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  1. #1
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    another question re _simply javascript_

    Hi Again,

    I hope your patience will bear with me, as I'm trying to cement together the pieces of my understanding of javascript. Again, I'm trying to understand a passage in _Simply Javascript_ (Section, "Comparing Classes," page 88).

    In this code:
    Code:
    Core.hasClass = function (target, theClass)
    {
        var pattern = new RegExp ("(^| )" + theClass + "( |$)");
        if (pattern.test(target.className))
        {
            return true;
        }
        return false;
    };
    Is the "target" argument an argument for "whatever relevant element is called by this function." That is, does it (sort of) say "each element that is referenced to the class named 'theClass'"? I couldn't find reference to "target" in this passage outside of the code example. (I couldn't find it mentioned earlier in the text either, and later references didn't help with my understanding.) My sense is that it is the generic/system name/placeholder for each element that the function is targeting, that is, each element with the className "theClass." Is that correct?

    In this code:
    Code:
    var scarlet = document.getElementById("scarlet");
    if (Core.hasClass(scarlet, "clicked"))
    {
       .
       .
    }
    What is "clicked?" Is this in reference to an event? I couldn't find reference to it in this passage. (As with above, I couldn't find it reference earlier in the text either, and later references didn't help with my understanding.)

  2. #2
    I meant that to happen silver trophybronze trophy Raffles's Avatar
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    Is the "target" argument an argument for "whatever relevant element is called by this function."
    Yes, "target" becomes a local variable to the function. It can be whatever is passed to the function and in this case it looks like it will be a reference to the element that the function is testing to see if it has a particular class (which is theClass, which also becomes a local variable within hasClass). Because this function has local variables (target, theClass and pattern) we say it has made a closure (like a mini-environment where variables and functions declared within it cannot be touched from outside).

    What is "clicked?"
    "clicked" is the class you are testing. It will have come from an HTML element similar to this:
    HTML Code:
    <a href="#" class="clicked" id="scarlet">Text</a>
    though the likelihood is that the class name "clicked" was added using javascript. That code is first getting a reference to an HTML element via its ID (using getElementById). That reference is "held" by the variable "scarlet". Then we test "scarlet" to see if it has the class name "clicked" using the hasClass method of the Core object (when a function belongs to an object, it is called a method). The Core object is just a container to put things in. It is done like this so that the global namespace doesn't get polluted with lots of variables in the global scope, thus reducing the possibility of conflict with other scripts that might have declared global variables. Therefore you can have another function called "hasClass" outside your Core object (as a global variable) and it will be safe - no conflicts with the "hasClass" method of Core.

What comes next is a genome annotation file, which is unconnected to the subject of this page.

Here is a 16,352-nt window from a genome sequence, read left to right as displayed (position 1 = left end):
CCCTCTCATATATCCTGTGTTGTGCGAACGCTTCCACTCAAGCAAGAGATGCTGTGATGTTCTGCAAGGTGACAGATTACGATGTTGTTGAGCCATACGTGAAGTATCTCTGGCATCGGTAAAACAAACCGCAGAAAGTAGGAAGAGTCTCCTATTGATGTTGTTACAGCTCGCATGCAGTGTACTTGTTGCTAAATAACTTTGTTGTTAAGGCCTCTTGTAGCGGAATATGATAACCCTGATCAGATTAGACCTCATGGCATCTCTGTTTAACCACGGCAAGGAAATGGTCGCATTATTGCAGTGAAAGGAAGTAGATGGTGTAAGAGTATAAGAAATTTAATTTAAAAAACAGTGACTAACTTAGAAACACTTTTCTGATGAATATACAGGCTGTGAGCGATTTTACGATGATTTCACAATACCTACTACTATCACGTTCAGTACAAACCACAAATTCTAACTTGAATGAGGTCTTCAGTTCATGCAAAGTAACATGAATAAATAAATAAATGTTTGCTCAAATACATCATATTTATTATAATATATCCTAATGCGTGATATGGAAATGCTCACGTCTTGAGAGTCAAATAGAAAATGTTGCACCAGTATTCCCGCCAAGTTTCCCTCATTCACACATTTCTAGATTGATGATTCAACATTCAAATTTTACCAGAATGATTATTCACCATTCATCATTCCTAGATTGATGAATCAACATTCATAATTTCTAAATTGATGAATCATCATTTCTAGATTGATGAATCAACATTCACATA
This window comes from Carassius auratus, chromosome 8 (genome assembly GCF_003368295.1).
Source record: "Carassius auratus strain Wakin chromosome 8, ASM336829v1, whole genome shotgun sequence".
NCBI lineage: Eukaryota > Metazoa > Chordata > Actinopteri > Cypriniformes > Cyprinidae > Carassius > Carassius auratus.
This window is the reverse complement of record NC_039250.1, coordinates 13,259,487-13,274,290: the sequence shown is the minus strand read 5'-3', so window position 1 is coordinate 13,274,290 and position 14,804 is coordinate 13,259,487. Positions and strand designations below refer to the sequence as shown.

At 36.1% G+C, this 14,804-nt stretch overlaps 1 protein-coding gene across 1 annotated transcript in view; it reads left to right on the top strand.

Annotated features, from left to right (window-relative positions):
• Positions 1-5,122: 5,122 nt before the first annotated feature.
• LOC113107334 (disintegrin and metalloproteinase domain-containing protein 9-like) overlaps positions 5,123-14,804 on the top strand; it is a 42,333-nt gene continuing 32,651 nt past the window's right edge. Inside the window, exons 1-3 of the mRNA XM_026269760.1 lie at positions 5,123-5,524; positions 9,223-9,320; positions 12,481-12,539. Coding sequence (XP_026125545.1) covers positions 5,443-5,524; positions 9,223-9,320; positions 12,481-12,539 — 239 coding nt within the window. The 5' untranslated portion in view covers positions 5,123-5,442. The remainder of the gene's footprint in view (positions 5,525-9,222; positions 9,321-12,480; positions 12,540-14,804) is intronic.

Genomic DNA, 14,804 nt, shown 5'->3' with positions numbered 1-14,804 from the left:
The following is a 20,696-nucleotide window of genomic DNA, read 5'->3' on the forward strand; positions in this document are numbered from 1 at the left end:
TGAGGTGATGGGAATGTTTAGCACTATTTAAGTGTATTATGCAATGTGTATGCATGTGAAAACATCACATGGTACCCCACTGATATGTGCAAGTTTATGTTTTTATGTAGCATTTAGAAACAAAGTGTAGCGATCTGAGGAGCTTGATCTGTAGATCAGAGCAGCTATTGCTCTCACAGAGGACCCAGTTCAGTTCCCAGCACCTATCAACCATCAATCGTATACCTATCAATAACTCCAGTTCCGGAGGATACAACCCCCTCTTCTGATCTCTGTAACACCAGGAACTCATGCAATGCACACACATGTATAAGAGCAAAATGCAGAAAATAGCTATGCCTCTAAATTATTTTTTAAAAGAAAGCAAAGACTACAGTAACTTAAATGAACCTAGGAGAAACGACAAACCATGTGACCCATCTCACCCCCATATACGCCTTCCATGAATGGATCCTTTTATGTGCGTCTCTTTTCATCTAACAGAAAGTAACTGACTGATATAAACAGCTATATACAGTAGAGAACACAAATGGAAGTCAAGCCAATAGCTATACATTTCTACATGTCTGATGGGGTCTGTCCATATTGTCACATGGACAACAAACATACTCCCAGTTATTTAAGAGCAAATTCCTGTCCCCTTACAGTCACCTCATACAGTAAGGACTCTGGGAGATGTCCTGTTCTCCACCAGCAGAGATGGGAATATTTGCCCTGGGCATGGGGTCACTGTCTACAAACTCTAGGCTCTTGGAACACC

In code form:
    Code Javascript:
    var a = 'I am A'; // variable in global scope
    var b = {}; // An object, also in global scope
    b.a = 'I am A as well but I belong to B'; // a is a property of b. a is not in the global scope. It is in the scope of b
    alert(a); // will alert 'I am A';

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    but why is ...

    Thanks Raffle,

    I appreciate your effort. Another question (as I'm confused): why is scarlet not in quotation marks, and "clicked" is? How are those two entities different?

  4. #4
    Unobtrusively zen silver trophybronze trophy
    paul_wilkins's Avatar
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    One of them is a variable name and the other one is a string.
    It can be confusing when a variable and a string are called the same, so here's a version of the code that might help remove some confusion.

    Code Javascript:
    var element = document.getElementById("scarlet");
    if (Core.hasClass(element, "clicked"));

    By the way, the Simply Javascript has some corrections.
    http://www.sitepoint.com/books/javascript1/errata.php
    Programming Group Advisor
    Reference: JavaScript, Quirksmode Validate: HTML Validation, JSLint
    Car is to Carpet as Java is to JavaScript

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    Yes, Paul, thanks. This definitely helped clarify the matter. Also, I reread "Arguments: Passing Data to a Function," which helped clarify. It's starting to sink in what loosely typed means, as I learn this stuff. It seems to offer lots of flexibility. Once I finally get a working knowledge of this, I'm going to have a hoot. Again, thank to all.

    Edit: also, the various ways for defining a variable are starting to sink in.


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